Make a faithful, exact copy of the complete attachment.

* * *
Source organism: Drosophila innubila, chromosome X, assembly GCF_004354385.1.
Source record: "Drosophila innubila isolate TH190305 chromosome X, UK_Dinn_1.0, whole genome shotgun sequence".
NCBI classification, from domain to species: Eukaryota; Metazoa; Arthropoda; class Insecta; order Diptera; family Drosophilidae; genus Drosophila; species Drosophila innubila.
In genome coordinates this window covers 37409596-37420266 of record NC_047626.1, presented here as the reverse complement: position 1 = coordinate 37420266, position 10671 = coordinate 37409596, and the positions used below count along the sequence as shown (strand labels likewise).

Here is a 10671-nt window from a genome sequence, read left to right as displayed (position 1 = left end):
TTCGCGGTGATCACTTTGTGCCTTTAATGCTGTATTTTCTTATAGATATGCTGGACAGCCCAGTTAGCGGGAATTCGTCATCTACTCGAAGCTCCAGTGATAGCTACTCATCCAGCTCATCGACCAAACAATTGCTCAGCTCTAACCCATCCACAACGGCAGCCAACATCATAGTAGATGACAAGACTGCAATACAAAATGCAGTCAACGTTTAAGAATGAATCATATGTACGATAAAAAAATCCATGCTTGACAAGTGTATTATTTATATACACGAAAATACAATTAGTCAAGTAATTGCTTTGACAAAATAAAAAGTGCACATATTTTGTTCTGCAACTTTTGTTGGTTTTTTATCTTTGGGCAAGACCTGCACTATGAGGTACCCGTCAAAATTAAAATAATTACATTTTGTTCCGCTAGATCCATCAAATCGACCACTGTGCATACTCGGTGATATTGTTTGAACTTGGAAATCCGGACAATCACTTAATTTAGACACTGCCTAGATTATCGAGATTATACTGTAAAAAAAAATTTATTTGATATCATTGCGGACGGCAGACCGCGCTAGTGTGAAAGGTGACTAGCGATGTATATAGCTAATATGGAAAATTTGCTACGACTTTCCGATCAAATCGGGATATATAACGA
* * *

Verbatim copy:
Source organism: Drosophila innubila, chromosome X, assembly GCF_004354385.1.
Source record: "Drosophila innubila isolate TH190305 chromosome X, UK_Dinn_1.0, whole genome shotgun sequence".
NCBI classification, from domain to species: Eukaryota; Metazoa; Arthropoda; class Insecta; order Diptera; family Drosophilidae; genus Drosophila; species Drosophila innubila.
In genome coordinates this window covers 37409596-37420266 of record NC_047626.1, presented here as the reverse complement: position 1 = coordinate 37420266, position 10671 = coordinate 37409596, and the positions used below count along the sequence as shown (strand labels likewise).

Here is a 10671-nt window from a genome sequence, read left to right as displayed (position 1 = left end):
TTCGCGGTGATCACTTTGTGCCTTTAATGCTGTATTTTCTTATAGATATGCTGGACAGCCCAGTTAGCGGGAATTCGTCATCTACTCGAAGCTCCAGTGATAGCTACTCATCCAGCTCATCGACCAAACAATTGCTCAGCTCTAACCCATCCACAACGGCAGCCAACATCATAGTAGATGACAAGACTGCAATACAAAATGCAGTCAACGTTTAAGAATGAATCATATGTACGATAAAAAAATCCATGCTTGACAAGTGTATTATTTATATACACGAAAATACAATTAGTCAAGTAATTGCTTTGACAAAATAAAAAGTGCACATATTTTGTTCTGCAACTTTTGTTGGTTTTTTATCTTTGGGCAAGACCTGCACTATGAGGTACCCGTCAAAATTAAAATAATTACATTTTGTTCCGCTAGATCCATCAAATCGACCACTGTGCATACTCGGTGATATTGTTTGAACTTGGAAATCCGGACAATCACTTAATTTAGACACTGCCTAGATTATCGAGATTATACTGTAAAAAAAAATTTATTTGATATCATTGCGGACGGCAGACCGCGCTAGTGTGAAAGGTGACTAGCGATGTATATAGCTAATATGGAAAATTTGCTACGACTTTCCGATCAAATCGGGATATATAACGA